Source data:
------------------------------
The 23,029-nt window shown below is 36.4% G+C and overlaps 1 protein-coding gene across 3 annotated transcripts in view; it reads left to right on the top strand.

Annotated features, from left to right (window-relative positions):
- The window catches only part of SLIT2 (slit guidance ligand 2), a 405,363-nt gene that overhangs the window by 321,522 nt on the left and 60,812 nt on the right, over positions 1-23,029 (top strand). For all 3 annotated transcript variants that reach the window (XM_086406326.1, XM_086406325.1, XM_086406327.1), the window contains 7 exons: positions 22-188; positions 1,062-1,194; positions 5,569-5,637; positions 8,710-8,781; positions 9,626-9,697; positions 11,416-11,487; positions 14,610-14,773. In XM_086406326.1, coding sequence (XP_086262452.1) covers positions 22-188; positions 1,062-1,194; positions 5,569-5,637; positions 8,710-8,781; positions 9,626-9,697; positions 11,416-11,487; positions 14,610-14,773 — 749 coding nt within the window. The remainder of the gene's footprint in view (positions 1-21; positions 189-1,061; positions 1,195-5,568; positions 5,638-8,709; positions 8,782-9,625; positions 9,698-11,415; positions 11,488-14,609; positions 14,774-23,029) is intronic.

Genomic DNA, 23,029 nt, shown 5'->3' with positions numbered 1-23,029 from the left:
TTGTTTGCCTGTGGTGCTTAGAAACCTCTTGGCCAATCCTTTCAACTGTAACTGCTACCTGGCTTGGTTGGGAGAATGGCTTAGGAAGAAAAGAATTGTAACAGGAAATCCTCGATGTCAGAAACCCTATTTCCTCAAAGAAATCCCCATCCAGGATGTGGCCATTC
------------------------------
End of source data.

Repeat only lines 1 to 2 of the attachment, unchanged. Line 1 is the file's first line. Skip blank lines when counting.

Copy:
The 23,029-nt window shown below is 36.4% G+C and overlaps 1 protein-coding gene across 3 annotated transcripts in view; it reads left to right on the top strand.

Annotated features, from left to right (window-relative positions):